A few years earlier, William Deering, a retired merchant from Maine, had come to Plano, Illinois, to superintend another reaper factory his old friend William Gammon had purchased. Deering settled in Evanston the following year and, after buying control of the company in 1878, moved it to Chicago in 1880. The William Deering Company soon rivaled the leading McCormick Company, and the Deering factory on the North Branch of the Chicago River employed nearly as many workers as the McCormick plant on the South Branch. A second reaper company was organized to take over the old factory in Plano, but it too relocated to the Chicago area. In 1893, the Plano Company built a new factory in West Pullman.

In the mid-1880s, as McCormick management tried both to gain closer control over the production processes and to wrestle with the impact of a severe national recession, labor unrest grew rapidly. As a result, the McCormick Works faced several major strikes. During one, police used brutal tactics to defend nonunion workers from attacks by strikers as they left the plant on May 3, 1886, leading directly to the protest meeting the next night at Haymarket Square, a meeting at which a bomb killed seven policemen. Only a few years later, however, McCormick proudly went through the tumult surrounding the Pullman Strike with no troubles at all; by then the company paid among the highest factory wages in Chicago and enjoyed high worker loyalty.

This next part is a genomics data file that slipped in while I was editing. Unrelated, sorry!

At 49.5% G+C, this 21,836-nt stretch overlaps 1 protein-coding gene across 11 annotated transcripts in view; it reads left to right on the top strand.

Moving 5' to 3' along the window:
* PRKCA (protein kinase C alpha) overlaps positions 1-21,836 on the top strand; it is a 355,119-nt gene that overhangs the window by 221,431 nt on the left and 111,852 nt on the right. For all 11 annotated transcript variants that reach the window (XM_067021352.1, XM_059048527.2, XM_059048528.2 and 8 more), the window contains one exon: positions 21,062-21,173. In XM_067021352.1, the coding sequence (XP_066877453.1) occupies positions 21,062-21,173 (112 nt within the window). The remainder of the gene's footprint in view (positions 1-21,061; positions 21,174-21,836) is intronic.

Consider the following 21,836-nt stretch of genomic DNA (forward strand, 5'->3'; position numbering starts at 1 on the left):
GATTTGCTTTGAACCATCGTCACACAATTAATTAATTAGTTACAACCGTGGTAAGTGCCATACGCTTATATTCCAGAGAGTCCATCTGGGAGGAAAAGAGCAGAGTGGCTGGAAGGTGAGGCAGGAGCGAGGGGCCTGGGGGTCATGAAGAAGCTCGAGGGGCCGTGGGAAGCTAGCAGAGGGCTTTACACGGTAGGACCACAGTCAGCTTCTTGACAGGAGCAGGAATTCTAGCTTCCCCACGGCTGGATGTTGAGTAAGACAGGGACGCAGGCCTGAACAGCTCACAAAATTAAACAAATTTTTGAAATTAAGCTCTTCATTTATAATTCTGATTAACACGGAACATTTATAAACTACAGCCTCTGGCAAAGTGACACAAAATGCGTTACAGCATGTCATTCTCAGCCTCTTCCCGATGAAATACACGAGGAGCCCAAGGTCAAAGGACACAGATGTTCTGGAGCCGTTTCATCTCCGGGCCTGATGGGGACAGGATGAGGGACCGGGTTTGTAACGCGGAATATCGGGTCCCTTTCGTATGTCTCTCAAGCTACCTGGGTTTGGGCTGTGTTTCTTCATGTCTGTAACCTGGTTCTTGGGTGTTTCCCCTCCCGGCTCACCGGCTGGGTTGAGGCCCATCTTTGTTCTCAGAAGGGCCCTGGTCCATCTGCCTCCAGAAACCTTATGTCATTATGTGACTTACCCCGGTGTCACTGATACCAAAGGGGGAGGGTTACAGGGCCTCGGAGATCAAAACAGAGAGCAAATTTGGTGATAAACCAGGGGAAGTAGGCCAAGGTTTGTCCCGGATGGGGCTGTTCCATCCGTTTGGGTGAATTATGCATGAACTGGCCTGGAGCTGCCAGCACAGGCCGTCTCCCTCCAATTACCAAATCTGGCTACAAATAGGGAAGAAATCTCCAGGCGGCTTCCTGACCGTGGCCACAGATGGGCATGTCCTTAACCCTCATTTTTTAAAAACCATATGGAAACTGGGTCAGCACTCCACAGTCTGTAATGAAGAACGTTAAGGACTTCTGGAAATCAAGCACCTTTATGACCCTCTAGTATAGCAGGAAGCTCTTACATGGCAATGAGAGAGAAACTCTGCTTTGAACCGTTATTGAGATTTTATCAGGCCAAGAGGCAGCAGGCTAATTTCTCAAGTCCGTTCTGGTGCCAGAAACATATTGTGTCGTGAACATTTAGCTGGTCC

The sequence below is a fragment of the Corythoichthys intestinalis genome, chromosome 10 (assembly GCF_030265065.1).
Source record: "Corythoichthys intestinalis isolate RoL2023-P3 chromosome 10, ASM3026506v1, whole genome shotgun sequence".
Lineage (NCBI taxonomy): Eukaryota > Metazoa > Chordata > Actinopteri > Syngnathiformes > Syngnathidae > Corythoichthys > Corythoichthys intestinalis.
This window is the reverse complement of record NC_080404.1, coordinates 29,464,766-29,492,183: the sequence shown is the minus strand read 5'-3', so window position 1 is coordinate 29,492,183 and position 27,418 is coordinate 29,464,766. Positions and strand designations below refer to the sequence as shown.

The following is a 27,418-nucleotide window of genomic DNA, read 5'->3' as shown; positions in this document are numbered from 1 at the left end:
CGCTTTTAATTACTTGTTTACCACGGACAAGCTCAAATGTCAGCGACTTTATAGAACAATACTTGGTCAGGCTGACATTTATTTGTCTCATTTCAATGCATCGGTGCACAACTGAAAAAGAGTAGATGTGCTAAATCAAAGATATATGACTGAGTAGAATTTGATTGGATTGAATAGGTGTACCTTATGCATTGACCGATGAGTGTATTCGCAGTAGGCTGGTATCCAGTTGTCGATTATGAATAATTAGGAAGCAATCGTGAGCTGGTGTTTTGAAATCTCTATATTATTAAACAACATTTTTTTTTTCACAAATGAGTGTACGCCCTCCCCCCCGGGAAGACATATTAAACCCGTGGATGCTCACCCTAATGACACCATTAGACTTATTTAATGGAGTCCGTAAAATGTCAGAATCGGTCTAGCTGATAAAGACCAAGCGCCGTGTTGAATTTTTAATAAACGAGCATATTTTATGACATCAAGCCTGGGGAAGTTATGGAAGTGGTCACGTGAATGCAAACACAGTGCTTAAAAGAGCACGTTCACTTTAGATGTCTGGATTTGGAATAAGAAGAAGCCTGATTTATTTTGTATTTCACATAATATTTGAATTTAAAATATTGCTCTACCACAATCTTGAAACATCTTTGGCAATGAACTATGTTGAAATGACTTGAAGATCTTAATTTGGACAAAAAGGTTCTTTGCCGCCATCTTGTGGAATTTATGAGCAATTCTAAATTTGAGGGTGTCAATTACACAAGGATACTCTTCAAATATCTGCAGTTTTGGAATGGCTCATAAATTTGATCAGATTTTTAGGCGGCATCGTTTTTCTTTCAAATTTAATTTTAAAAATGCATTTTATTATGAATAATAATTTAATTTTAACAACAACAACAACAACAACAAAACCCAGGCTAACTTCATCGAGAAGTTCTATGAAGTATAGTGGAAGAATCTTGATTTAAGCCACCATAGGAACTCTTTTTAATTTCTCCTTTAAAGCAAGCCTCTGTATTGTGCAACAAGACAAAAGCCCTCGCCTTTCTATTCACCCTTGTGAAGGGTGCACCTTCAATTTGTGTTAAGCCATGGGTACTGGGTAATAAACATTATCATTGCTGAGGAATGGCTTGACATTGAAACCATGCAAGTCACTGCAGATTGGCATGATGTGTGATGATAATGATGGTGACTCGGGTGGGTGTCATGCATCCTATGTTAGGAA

In 1902, these three companies—McCormick, Deering, and Plano—together with two others, came together to form the International Harvester Company (Navistar after 1986). The new company controlled more than 80 percent of world production in grain harvesting equipment. International Harvester quickly expanded its Chicago-area facilities. At its peak, in the 1920s and 1930s, the company had six major manufacturing facilities in the Chicago area (plus a steel mill in South Chicago), covering 440 acres, and accounting for a large share of the nearly 23,000 workers in Chicago's agricultural machinery sector in the 1930 census. This accounted for more than half the national total of 41,662.

This was the high-point of the industry in the Chicago area. The Great Depression took a heavy toll, and after World War II both International Harvester and the broader industry undertook all of its expansion outside the Chicago area. As a result, the Chicago-area plants were increasingly outdated and uneconomical. In the 1950s, the McCormick Works was progressively closed down, and the agricultural machinery industry no longer held a significant place in the Chicago-area economy.

Bibliography
Marsh, Barbara. A Corporate Tragedy: The Agony of International Harvester Company. 1985.
Ozanne, Robert W. A Century of Labor Management Relations at McCormick and International Harvester. 1967.